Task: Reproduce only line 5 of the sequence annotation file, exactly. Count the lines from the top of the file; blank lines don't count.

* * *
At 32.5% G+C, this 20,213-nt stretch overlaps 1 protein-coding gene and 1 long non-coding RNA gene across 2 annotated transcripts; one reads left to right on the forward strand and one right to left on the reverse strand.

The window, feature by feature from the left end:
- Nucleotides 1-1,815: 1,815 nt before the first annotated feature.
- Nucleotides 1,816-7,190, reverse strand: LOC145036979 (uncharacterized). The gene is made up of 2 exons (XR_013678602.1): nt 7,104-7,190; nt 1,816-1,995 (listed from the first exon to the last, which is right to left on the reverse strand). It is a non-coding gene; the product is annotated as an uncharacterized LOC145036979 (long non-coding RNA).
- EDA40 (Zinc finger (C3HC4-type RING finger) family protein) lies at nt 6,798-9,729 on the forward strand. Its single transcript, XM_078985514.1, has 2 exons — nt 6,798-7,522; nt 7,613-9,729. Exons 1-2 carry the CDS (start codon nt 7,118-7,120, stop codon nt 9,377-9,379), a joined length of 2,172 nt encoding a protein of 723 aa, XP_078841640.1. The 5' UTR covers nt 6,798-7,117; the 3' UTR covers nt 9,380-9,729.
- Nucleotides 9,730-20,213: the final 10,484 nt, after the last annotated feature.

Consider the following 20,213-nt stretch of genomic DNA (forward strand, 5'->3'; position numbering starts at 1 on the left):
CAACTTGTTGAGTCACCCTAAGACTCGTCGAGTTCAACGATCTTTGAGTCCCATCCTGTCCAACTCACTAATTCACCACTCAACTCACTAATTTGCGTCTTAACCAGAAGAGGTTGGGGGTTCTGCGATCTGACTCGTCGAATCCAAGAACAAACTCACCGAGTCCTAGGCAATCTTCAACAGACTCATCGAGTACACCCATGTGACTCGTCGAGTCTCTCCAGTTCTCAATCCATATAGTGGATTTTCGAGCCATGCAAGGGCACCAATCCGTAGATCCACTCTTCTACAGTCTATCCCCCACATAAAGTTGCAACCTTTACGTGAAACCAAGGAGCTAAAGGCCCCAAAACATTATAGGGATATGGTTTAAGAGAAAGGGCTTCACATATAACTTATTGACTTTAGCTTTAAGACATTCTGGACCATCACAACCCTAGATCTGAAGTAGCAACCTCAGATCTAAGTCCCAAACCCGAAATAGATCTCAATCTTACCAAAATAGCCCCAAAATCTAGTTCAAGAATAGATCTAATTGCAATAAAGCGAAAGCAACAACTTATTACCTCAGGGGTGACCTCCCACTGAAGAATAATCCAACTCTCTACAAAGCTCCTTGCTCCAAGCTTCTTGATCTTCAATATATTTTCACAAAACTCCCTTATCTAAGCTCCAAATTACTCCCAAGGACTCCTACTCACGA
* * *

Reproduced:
- EDA40 (Zinc finger (C3HC4-type RING finger) family protein) lies at nt 6,798-9,729 on the forward strand. Its single transcript, XM_078985514.1, has 2 exons — nt 6,798-7,522; nt 7,613-9,729. Exons 1-2 carry the CDS (start codon nt 7,118-7,120, stop codon nt 9,377-9,379), a joined length of 2,172 nt encoding a protein of 723 aa, XP_078841640.1. The 5' UTR covers nt 6,798-7,117; the 3' UTR covers nt 9,380-9,729.